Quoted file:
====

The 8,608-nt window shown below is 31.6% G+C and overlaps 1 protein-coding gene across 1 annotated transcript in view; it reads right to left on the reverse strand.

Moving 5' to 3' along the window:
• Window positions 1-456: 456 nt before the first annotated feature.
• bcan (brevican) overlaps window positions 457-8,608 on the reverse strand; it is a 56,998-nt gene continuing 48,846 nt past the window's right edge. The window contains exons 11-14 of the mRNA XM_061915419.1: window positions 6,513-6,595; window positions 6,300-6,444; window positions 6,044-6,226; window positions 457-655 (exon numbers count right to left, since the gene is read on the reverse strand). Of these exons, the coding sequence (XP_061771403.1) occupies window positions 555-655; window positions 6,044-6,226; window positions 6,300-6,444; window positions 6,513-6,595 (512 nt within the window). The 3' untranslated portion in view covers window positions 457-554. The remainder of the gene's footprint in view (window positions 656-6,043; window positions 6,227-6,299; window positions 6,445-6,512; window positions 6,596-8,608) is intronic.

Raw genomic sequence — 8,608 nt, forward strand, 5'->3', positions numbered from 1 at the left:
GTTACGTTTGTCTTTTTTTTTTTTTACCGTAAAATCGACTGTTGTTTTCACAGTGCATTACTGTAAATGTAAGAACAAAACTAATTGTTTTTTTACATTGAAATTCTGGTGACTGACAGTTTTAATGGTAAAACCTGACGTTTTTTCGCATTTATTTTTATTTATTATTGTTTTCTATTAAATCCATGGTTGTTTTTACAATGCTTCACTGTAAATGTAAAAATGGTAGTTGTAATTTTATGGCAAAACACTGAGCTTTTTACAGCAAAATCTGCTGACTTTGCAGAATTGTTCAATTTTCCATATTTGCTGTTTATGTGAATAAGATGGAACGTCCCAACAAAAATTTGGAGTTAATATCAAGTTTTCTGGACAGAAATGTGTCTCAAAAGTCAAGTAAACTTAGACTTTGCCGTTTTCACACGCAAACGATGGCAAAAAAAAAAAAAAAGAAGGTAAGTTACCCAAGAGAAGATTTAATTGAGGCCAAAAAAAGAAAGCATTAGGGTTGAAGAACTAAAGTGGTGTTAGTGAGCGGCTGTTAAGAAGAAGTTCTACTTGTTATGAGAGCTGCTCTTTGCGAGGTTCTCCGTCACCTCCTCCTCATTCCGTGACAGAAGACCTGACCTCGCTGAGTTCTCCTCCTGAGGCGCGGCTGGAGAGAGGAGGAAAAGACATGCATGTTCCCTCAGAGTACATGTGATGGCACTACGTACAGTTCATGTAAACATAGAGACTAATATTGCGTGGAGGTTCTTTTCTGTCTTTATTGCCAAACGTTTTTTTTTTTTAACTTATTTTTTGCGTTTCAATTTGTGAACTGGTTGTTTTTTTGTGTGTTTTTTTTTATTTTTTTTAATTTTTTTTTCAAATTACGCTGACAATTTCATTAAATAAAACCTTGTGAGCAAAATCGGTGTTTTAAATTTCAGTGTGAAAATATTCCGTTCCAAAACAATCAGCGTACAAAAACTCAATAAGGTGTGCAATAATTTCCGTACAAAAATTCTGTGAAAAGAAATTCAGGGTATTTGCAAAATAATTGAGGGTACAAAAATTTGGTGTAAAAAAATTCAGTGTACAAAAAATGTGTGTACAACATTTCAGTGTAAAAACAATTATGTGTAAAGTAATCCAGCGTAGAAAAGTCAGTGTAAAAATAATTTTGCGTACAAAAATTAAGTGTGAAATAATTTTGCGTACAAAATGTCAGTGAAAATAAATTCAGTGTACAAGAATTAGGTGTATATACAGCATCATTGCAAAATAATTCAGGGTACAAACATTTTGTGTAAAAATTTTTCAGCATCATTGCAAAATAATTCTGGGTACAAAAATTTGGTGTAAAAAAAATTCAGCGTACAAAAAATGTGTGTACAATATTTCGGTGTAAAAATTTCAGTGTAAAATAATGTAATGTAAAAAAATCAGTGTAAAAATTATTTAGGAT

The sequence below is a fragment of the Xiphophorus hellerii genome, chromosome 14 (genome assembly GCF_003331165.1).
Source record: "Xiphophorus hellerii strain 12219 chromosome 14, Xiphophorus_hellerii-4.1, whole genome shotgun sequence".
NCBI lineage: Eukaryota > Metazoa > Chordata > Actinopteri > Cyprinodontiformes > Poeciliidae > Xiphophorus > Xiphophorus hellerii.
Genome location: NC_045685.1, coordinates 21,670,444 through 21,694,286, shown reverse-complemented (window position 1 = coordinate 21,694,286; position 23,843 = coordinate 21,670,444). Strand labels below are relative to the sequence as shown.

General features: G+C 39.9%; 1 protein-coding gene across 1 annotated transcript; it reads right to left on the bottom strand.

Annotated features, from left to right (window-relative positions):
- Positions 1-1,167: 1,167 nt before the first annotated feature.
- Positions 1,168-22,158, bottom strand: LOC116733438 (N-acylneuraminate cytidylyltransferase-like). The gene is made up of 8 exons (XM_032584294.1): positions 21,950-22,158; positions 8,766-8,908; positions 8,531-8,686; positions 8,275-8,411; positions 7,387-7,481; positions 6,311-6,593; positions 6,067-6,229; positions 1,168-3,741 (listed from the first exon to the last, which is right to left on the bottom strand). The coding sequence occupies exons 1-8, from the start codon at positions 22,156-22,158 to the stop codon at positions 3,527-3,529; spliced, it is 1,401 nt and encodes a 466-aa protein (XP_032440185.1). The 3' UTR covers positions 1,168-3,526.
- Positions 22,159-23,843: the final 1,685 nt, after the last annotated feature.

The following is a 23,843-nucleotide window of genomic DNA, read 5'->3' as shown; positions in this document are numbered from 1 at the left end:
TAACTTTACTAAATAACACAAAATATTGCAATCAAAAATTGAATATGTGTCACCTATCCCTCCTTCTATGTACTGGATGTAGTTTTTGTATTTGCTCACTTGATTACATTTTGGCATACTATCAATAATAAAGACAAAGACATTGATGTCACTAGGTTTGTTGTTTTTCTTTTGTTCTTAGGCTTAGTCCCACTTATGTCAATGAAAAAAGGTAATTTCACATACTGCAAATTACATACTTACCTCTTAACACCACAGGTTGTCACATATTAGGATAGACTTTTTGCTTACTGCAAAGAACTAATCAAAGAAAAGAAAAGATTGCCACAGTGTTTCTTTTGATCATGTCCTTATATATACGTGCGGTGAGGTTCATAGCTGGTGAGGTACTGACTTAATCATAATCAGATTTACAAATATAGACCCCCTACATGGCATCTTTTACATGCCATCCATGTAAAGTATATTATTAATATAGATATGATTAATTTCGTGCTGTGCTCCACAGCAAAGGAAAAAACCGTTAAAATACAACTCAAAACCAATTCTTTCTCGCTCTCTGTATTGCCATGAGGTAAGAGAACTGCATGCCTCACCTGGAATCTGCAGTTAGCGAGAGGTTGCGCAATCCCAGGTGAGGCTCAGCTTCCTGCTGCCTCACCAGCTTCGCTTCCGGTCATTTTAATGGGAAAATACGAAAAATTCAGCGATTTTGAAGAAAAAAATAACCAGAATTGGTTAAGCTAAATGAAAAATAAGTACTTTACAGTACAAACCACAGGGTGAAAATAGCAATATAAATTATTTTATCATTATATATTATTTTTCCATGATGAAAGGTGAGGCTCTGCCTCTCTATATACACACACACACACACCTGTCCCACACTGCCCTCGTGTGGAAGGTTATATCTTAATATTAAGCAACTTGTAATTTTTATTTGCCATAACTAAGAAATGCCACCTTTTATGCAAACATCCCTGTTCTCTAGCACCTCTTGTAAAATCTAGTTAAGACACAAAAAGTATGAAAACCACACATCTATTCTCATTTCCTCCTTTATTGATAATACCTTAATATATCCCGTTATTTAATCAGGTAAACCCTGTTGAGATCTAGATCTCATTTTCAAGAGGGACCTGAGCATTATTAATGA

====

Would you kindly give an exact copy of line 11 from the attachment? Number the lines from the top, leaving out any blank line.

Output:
General features: G+C 39.9%; 1 protein-coding gene across 1 annotated transcript; it reads right to left on the bottom strand.